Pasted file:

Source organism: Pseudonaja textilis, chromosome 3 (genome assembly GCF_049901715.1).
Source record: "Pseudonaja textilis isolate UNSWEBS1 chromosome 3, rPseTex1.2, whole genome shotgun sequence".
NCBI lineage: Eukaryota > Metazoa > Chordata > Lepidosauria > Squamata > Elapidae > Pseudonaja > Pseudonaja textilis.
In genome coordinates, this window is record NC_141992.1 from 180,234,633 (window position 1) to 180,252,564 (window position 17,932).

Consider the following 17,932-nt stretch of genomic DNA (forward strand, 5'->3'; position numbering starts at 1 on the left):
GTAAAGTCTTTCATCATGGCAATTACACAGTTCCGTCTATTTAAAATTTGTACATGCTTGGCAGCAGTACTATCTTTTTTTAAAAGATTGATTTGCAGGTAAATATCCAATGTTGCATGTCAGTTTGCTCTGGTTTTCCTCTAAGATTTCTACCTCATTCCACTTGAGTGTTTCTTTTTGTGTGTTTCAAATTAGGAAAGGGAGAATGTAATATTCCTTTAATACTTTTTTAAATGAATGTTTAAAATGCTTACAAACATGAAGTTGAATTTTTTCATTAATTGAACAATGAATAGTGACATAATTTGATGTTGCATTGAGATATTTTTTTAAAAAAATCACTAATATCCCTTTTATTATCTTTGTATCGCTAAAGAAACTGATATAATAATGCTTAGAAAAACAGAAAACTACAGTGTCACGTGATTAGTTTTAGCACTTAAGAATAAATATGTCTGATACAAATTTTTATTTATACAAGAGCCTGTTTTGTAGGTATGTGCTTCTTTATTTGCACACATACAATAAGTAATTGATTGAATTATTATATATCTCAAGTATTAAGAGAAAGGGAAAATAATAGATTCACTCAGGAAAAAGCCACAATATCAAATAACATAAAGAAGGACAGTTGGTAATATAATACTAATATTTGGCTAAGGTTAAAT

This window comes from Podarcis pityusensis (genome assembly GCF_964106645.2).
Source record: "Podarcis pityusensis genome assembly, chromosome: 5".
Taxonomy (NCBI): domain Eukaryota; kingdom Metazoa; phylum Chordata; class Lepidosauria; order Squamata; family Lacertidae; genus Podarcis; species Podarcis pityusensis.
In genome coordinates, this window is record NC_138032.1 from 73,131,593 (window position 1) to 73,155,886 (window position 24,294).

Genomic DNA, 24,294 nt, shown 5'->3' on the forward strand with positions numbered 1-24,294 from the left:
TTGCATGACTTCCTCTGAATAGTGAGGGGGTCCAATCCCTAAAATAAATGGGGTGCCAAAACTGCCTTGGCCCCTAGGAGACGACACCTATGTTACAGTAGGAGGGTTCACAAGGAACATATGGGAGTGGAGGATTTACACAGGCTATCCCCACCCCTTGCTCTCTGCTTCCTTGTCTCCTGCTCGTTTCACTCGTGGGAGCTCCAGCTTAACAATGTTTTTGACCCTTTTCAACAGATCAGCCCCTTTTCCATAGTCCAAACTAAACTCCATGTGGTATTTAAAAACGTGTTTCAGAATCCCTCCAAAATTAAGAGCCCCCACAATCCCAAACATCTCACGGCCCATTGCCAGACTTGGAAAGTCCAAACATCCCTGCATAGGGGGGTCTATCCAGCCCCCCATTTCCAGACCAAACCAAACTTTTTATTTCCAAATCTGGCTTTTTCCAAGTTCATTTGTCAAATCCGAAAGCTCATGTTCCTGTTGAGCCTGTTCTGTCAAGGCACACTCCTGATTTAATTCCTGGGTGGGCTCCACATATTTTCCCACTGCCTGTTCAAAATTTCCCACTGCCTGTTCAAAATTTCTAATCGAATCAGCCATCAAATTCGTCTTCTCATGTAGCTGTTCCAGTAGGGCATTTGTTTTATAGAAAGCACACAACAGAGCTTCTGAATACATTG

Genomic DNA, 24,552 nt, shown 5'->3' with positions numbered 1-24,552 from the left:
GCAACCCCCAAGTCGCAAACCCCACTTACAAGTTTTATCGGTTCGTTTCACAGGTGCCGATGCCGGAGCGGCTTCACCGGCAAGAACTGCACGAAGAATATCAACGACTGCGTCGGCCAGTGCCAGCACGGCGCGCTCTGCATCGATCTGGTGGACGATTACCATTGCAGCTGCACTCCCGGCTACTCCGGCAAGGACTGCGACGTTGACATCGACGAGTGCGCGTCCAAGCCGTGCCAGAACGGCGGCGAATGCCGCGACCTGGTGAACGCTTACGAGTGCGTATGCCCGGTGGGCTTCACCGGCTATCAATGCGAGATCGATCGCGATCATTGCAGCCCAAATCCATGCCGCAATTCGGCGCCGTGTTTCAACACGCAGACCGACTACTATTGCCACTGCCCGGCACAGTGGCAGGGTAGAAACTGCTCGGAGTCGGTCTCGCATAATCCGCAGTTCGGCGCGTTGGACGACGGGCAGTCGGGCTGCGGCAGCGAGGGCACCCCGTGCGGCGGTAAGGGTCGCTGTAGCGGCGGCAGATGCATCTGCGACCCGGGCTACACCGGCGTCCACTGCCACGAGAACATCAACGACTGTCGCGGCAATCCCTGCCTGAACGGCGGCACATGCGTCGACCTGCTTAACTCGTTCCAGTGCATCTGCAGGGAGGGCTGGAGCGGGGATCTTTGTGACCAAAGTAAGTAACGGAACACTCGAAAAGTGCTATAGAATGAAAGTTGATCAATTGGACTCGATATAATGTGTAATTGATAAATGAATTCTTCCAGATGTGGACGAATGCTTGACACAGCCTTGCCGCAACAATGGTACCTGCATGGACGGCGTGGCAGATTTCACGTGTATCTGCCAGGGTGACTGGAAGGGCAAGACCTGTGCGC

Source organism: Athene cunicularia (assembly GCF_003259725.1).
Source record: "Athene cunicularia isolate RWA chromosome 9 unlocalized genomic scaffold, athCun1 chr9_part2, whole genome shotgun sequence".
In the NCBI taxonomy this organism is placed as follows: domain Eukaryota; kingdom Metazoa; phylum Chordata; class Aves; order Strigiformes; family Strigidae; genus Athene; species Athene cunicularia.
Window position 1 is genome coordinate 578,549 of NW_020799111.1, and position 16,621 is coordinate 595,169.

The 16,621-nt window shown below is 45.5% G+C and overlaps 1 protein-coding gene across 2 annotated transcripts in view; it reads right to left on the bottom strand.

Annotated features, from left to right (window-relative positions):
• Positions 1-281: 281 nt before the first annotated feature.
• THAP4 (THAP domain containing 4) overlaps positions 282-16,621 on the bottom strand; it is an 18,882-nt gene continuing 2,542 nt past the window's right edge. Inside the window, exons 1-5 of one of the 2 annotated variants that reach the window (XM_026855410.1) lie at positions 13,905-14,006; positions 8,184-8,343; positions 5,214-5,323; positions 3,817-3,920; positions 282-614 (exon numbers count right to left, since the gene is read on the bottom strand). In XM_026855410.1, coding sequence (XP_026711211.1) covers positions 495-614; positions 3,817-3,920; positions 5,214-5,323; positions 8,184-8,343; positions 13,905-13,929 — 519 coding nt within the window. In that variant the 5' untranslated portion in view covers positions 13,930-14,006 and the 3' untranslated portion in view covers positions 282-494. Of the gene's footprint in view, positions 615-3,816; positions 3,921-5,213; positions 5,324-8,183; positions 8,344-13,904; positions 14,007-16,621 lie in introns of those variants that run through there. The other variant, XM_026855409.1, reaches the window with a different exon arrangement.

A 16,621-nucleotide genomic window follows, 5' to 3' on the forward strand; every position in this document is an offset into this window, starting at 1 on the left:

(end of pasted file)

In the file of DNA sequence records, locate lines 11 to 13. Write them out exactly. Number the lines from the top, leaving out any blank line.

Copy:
Genomic DNA, 24,294 nt, shown 5'->3' on the forward strand with positions numbered 1-24,294 from the left:
TTGCATGACTTCCTCTGAATAGTGAGGGGGTCCAATCCCTAAAATAAATGGGGTGCCAAAACTGCCTTGGCCCCTAGGAGACGACACCTATGTTACAGTAGGAGGGTTCACAAGGAACATATGGGAGTGGAGGATTTACACAGGCTATCCCCACCCCTTGCTCTCTGCTTCCTTGTCTCCTGCTCGTTTCACTCGTGGGAGCTCCAGCTTAACAATGTTTTTGACCCTTTTCAACAGATCAGCCCCTTTTCCATAGTCCAAACTAAACTCCATGTGGTATTTAAAAACGTGTTTCAGAATCCCTCCAAAATTAAGAGCCCCCACAATCCCAAACATCTCACGGCCCATTGCCAGACTTGGAAAGTCCAAACATCCCTGCATAGGGGGGTCTATCCAGCCCCCCATTTCCAGACCAAACCAAACTTTTTATTTCCAAATCTGGCTTTTTCCAAGTTCATTTGTCAAATCCGAAAGCTCATGTTCCTGTTGAGCCTGTTCTGTCAAGGCACACTCCTGATTTAATTCCTGGGTGGGCTCCACATATTTTCCCACTGCCTGTTCAAAATTTCCCACTGCCTGTTCAAAATTTCTAATCGAATCAGCCATCAAATTCGTCTTCTCATGTAGCTGTTCCAGTAGGGCATTTGTTTTATAGAAAGCACACAACAGAGCTTCTGAATACATTG

Genomic DNA, 24,552 nt, shown 5'->3' with positions numbered 1-24,552 from the left: